Silver Screen: Lawless ****
Australian-born musician Nick Cave writes perfect songs for movie soundtracks. His fondness for murder ballads and lyrics that spin warped folktales aside, the music itself is driven by deliberate, thudding percussion and draped in brooding minor chords. His song “Red Right Hand,” which was most famously put to jaunty-yet-ominous effect in Scream, has alone been featured in a half-dozen productions. It turns out the movies Cave writes are similarly elemental and atmospheric.
Lawless is Cave's third produced screenplay, and also his third collaboration with director and fellow Aussie John Hillcoat. It's their most commercial endeavor, which is no slight-- Lawless may be more conventionally plot-driven and less morally ambiguous, but it retains a measure of potency and grit.
Movies about Prohibition and the gangsters that flourished under it tend to focus on the glitzy city boys slinging the mash, but Lawless tracks the white lightning back to its source in the hill country of West Virginia. There an entire county thrives making backwoods whiskey, so many that at night the fires from the stills form constellations on the mountainsides.
Prominent among the moonshiners are the Bondurant brothers, whose toughness and stubbornness are the stuff of local legend. Eldest brother Forrest (Tom Hardy) is the ringleader and proprietor of their backwoods lounge. The towering Howard (Jason Clarke) is the brewmaster but also thoroughly addled by his own supply. The runt of the litter is Jack (Shia LeBeouf), the diminutive and impulsive tagalong relegated to menial tasks.
The brothers' business is disturbed when crooked Chicago cop Charlie Rakes (Guy Pearce) comes to town looking to take a cut of the action. He's equal parts effeminate fop and serpentine sadist. Rakes sports three-piece suits and dandy leather gloves, not to mention a bizarre haircut that makes his head look like a penis circumcised during an earthquake. (Presumably we have the Coen brothers to thank for psychopaths with dorky, outdated hairdos.)
The rest of the county's bootleggers bend to Rakes's will, all but the obstinate Bondurants. Thus begins a bloody battle of wills that threatens the lives not just of our boys but their amiable sidekick Cricket (Chronicle's Dane DeHaan) and the former Chicago dancer (Jessica Chastain) who fled the fast life of the city to take a job working at Chez Bondurant.
Though set in the early 1930s, Lawless is fashioned as a Western-- it bears far more resemblance to Tombstone than The Untouchables. It's an easy move given that the land the Bondurants work is undeveloped and their tradition is slow to keep pace with modernity. Hillcoat and Cave's last collaboration, The Proposition, was also a Western about three brothers, although that film had the bleak surrealism that suggested a punkish take on Cormac McCarthy. (In fact Hillcoat's project in between these two films was an adaptation of McCarthy's The Road.) In Lawless, however, Hillcoat slows down the pace and lingers on the countryside like a populist Terrence Malick. Though he isn't nearly as deft with Malick's elusive profundity nor as confident in his own ethereal tangents, Hillcoat crafts some beautiful images: burning stills stippling the landscape, vine-strewn trees bending toward the sun, snow falling in the glow of a redneck speakeasy. Perhaps the most direct reference point would be New Zealand director Andrew Dominik's seemingly and similarly Malick-inspired The Assassination of Jesse James by the Coward Robert Ford, although here again Hillcoat is more prone to pulp and plot twists. The end result is a movie that may be less artsy, but still artful.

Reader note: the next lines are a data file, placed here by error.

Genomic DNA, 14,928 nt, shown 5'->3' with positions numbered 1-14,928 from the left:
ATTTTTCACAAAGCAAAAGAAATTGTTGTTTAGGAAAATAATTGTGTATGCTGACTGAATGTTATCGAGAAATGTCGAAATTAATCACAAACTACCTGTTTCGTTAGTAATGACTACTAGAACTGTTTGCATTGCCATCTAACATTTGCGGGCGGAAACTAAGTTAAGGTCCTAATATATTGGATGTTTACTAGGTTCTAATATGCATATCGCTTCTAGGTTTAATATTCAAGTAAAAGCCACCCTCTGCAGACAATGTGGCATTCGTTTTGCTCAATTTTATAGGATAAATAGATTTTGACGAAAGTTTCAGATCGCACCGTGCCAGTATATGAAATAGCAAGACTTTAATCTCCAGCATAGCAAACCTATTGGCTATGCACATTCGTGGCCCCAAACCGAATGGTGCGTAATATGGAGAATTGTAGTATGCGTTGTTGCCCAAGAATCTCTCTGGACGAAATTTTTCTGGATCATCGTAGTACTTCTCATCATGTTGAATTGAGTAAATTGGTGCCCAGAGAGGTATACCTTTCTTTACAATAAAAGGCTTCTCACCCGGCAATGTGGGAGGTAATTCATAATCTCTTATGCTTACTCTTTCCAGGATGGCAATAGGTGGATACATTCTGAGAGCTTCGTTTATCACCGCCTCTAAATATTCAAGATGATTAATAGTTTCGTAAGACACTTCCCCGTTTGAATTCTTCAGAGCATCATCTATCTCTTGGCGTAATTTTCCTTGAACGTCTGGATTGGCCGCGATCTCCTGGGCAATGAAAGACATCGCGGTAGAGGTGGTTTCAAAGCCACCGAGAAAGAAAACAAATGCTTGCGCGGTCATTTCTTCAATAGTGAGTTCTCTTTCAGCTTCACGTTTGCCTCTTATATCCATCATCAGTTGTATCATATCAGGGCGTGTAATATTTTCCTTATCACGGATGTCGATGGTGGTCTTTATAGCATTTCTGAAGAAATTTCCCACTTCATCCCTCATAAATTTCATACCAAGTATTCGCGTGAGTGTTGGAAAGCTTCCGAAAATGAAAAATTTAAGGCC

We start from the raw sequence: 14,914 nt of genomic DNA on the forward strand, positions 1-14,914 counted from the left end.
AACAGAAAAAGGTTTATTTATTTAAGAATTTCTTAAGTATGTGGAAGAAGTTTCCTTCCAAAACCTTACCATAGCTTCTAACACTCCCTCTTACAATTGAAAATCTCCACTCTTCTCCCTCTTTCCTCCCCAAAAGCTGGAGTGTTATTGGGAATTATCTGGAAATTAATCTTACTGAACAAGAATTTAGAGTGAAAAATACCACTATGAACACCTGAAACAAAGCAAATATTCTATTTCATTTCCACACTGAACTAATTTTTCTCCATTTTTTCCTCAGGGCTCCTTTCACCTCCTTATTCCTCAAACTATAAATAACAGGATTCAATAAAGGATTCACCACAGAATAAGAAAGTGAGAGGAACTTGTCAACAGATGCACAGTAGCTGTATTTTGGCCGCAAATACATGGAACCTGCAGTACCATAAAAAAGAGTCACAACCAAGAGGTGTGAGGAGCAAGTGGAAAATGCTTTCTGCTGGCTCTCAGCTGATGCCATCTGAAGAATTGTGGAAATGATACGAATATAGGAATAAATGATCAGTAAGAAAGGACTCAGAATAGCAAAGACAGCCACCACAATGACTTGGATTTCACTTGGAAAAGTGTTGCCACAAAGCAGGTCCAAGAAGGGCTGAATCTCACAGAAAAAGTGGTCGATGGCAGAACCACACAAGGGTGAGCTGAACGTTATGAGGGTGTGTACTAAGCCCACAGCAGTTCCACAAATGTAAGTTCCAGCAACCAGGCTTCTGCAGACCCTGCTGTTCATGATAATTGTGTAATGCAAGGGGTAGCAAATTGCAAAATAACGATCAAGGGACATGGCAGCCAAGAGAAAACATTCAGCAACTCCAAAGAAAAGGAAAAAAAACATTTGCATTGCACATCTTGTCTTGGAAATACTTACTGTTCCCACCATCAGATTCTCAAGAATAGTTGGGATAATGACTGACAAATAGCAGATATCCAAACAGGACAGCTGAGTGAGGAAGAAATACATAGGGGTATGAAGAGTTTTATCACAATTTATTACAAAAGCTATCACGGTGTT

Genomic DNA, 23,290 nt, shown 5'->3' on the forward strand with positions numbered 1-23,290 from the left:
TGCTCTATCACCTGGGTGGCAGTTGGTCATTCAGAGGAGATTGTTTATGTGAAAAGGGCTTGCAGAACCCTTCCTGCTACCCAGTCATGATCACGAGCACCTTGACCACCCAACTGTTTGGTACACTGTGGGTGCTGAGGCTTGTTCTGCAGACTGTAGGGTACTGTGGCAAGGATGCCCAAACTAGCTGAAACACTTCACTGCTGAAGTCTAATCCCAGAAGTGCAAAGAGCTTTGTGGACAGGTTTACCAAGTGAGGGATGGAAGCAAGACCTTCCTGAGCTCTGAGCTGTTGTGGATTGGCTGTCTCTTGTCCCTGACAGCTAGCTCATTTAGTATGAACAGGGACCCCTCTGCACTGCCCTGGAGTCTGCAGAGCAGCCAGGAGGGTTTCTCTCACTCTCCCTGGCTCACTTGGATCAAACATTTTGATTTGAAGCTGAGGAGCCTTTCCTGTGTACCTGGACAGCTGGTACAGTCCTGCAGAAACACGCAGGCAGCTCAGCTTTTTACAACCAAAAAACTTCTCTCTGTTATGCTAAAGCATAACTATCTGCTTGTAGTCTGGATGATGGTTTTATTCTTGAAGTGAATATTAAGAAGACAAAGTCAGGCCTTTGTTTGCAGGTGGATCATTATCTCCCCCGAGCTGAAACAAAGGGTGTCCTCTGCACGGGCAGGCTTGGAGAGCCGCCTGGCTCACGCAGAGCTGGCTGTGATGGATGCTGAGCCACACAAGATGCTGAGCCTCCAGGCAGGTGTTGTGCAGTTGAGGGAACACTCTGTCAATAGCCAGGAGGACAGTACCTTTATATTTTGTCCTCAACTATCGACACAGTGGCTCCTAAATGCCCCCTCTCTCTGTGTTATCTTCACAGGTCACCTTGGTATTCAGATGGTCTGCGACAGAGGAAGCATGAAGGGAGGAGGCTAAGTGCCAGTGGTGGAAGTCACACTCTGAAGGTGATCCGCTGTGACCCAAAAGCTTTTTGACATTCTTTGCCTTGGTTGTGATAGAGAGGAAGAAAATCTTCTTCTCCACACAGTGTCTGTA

Cave's script is littered with gore and bleak humor, and the cast plays it full tilt. Villain Pearce perhaps overplays it-- it's not quite a campy take à la Nicolas Cage, but it lacks the undercurrent of real menace that is the province of the best of the bad guys like Christoph Waltz, Michael Shannon, and Gary Oldman. (Oldman has a small role in Lawless, and it's nifty but very brief.) Hardy reprises his role as the thinking man's Vin Diesel, to great effect, and LeBeouf is smartly cast for both his brash unlikability and his ingratiating charm through sheer persistence.
The ladies, though talented, don't fare as well. Chastain's barmaid at least has some edge to her, whereas Mia Wasikowska as the preacher's daughter is just a naïve waif waiting to fall for LeBeouf. Either way, both are ultimately just damsels to be terrorized and rescued by the opposing sides-- for this, ultimately, is self-consciously a man's movie. The Proposition may have been a more obvious paen to Peckinpah, but his spirit lingers here, too, for better and for worse.
Follow Bryan Miller on Twitter@bmillercomedy.